Deepak Chopra offers insights into addiction at John Volken Academy opening in Surrey

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      Philosopher and writer Deepak Chopra says everyone is addicted to something.

      In a question-and-answer session before the grand opening of the John Volken Academy in Surrey today, the bestselling author said that to be "one" is to be attached to an experience. "When we refer to addiction as a disease, it is a memory that is so strong—usually a memory of pleasure," Chopra explained.

      He added that when someone is in the throes of addiction, this pleasure has "exhausted its energy".

      Yet he noted that the memory of pleasure remains so strong that the person has an inability to escape it. 

      This not only involves addiction to substances, but also manifests itself in addictions to other things, such as sensations, power, or security.

      "In fact, the biggest cause of insecurity is the addiction to security," Chopra stated. "I would say that everybody who is born has a predisposition to some form of addiction, which means strong attachment without which—at least your mind says—you can't live."

      Chopra said that people with addictions are prisoners, whereas the "extreme opposite of addiction" is freedom.

      "The extreme end of that, the opposite side, is total freedom, which means every moment is a spontaneous expression of higher consciousness," he stated.

      Chopra was in Surrey for a well-attended ribbon-cutting ceremony with philanthropist John Volken to celebrate the completion of the $80-million residential treatment facility on the King George Highway. It will enable the John Volken Academy to increase its number of clients in Surrey from 40 to 150 in the complex. It offers life and employment skills as well as addiction treatment in a two-year program.

      Deepak Chopra and John Volken celebrate completion of the John Volken Academy.
      Charlie Smith

      Volken, an immigrant from German, was the founder of United Furniture Warehouse. He sold the multimillion-dollar business in 2004 and used the proceeds to fund a foundation to counter drug and alcohol addiction. The foundation-funded facility, previously known as the Welcome Home Addiction and Recovery Academy, is designed for young adults, who gain work experience in an on-site grocery and furniture store.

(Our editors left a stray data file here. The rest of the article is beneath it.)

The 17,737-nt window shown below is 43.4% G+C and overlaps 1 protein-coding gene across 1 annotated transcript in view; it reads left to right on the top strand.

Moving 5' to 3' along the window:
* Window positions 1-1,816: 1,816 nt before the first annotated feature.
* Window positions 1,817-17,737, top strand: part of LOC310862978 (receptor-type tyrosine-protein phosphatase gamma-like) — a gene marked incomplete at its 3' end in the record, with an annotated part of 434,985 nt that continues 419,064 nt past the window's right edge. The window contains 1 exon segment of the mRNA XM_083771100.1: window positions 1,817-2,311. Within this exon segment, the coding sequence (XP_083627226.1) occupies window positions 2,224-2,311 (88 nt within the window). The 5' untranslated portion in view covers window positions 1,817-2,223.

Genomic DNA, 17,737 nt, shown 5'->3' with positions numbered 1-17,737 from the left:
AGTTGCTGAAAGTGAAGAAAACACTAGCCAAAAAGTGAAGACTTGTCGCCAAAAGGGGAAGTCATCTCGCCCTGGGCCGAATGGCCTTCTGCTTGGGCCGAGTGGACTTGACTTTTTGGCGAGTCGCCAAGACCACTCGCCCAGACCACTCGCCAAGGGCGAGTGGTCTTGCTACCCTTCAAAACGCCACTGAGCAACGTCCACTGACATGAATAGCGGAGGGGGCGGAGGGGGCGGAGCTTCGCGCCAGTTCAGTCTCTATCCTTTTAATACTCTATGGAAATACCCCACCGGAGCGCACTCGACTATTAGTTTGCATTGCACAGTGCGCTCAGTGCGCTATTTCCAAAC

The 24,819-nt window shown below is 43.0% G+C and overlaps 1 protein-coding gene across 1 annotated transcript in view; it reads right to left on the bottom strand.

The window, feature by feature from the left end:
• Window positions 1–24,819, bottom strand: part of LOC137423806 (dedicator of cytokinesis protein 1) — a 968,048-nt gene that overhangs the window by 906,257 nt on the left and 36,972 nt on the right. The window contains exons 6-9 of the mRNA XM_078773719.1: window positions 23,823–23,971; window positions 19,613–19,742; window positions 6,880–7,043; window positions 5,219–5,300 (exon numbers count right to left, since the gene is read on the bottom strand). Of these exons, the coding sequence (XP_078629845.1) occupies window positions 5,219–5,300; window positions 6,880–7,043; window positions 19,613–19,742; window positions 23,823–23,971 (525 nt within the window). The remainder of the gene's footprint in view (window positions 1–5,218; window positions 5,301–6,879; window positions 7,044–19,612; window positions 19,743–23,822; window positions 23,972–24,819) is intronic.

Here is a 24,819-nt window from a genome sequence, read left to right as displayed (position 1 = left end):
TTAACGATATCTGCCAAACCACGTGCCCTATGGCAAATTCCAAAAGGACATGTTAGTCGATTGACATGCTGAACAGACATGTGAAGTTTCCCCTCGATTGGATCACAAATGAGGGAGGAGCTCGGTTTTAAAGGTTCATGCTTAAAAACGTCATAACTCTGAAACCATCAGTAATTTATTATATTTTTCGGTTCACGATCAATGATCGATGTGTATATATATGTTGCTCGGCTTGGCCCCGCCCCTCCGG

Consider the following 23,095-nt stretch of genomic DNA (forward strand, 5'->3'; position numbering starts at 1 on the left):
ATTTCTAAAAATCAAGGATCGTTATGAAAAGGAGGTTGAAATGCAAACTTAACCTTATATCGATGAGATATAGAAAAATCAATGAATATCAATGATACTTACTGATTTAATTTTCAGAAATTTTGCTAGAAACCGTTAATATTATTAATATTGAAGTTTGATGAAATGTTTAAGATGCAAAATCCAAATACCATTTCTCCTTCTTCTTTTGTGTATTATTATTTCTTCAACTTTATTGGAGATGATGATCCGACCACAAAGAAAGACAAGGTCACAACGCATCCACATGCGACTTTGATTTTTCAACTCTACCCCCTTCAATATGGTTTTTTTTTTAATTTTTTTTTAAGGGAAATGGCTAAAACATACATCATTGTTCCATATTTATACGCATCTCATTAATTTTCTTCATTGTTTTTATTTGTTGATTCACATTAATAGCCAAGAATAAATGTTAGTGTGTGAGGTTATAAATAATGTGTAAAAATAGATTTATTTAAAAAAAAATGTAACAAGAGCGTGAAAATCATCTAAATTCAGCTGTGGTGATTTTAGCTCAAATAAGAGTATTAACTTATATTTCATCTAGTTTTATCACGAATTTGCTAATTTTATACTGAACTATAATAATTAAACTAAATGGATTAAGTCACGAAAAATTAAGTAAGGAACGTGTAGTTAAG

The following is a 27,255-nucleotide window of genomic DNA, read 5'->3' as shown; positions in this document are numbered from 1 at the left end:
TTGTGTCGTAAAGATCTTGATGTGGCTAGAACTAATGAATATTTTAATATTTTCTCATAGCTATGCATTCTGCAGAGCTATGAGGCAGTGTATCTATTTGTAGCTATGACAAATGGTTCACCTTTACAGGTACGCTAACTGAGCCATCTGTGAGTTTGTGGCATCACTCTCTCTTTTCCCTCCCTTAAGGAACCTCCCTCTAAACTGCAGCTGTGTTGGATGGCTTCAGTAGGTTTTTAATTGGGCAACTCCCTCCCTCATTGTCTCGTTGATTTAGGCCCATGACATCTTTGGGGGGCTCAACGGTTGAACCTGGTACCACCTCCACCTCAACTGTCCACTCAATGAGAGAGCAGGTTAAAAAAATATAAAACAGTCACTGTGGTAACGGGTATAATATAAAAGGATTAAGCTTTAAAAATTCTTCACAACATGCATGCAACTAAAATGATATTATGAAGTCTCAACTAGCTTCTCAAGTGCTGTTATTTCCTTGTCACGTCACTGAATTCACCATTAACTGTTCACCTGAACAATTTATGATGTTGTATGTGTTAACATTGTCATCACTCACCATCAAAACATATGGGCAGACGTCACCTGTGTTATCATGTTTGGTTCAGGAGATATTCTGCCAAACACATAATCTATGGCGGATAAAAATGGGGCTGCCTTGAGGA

At one point during the question-and-answer session, Chopra said that it's time to stop creating lines between what's in the mind, the body, and the spirit.

      "There's no such thing," he advised. "Whatever happens in the mind is recorded in the body. Whatever is happening in the body feeds back on the mind."

      He went on to say there's a "deeper domain of consciousness" beyond both body and mind. In the spiritual tradition, Chopra noted, it's called the spirit, soul, or whole consciousness.

      "You get there—that's when there is slowly a peeling off of the addictive tendencies," he said. 

      Chopra added that no matter how addicted people might be, there's still a part of themselves that's "totally free". Then he declared that the words healinghealth, and holy are actually the same.

      "Holy is not some kind of sanctimonious, self-righteous morality," he said. "Holy means that which includes everything. Wholeness. Everything means your body, mind, and spirit, but also your environment, which includes your relationships, which includes your social interactions."

      He said that for healing to occur, a person will benefit from good sleep, meditation, stress management, exercise, yoga, breathing techniques, emotional healing, and food.

      The John Volken Academy focuses on seven areas of development: mental, physical, financial, emotional, social, spiritual, and vocational.

      In addition to the Surrey residential-treatment centre, the academy has facilities in Seattle and Phoenix.



      Clean Queen

      Apr 24, 2015 at 5:37pm

      Glad to see Deepak there, I've been reading him for years. Just put my sin in a recovery house in 59 Mile on Sunday. If I had of known about this one, I would of tried to get him in. Two years is good, it's only 6 months for the one he's in now. Good to get him out if Surrey though.
      Glad to see this recovery centre opening.